Moon Foulard


Culturgest, Lisbon, PT

curated by Bruno Marchand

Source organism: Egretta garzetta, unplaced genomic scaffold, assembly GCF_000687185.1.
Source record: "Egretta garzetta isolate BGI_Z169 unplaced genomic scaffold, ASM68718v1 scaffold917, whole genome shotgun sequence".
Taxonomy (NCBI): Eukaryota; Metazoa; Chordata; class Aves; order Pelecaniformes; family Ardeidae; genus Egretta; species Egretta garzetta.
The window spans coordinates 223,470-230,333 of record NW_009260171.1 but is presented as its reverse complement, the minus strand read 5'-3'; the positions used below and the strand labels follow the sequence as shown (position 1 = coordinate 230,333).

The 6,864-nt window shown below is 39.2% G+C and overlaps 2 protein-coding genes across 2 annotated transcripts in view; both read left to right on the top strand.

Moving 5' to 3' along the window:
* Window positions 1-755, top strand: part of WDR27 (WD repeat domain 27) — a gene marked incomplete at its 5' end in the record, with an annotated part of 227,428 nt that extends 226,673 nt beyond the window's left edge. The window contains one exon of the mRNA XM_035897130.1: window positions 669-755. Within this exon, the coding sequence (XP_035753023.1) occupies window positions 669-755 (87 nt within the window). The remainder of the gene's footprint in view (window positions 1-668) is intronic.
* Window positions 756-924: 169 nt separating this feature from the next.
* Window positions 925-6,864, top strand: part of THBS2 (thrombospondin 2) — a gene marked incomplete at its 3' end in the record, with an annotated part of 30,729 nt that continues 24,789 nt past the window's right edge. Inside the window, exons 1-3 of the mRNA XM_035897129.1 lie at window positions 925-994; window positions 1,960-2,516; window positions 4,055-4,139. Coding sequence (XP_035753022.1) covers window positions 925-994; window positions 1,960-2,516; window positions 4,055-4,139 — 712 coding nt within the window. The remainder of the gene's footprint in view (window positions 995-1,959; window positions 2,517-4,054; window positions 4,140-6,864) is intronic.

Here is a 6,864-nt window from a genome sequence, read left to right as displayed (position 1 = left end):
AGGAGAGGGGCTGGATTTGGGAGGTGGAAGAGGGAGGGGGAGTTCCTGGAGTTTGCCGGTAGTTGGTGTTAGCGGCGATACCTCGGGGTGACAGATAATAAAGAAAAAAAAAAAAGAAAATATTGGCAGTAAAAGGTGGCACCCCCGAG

By way of this lateral thinking, Moon Foulard brings together a group of elements related to the work and imagination of Italian stylist Emilio Pucci. This exhibition is marked by the practice of skiing, a given idea of elegance and comfort, summer leisure, sirens, moons and suns, patterns and reticula, flowers and other lush vegetation, but, in particular, an undeniable appetite for ornament and for the exercise of aesthetic expression. Its iconographic context may begin and end with Pucci, but its ideological scope is considerably broader. In fact, it can be situated within the trajectory of an already long-standing dispute about the place of aesthetic expression in artistic production – a debate around which all the rhetoric of modernity was organized, from the romantic period onwards, and which found its clearest expression when Adolf Loos prophesied, in 1910, that rejection of ornament was synonymous with spiritual strength. Spiritual strength is, of course, the moralist euphemism for this idea that aesthetic expression, the exercise of taste, of style, of form, of ornament and, ultimately, the pursuit of pleasure, should not be part of the supposedly progressive and socially engaged mission of art.

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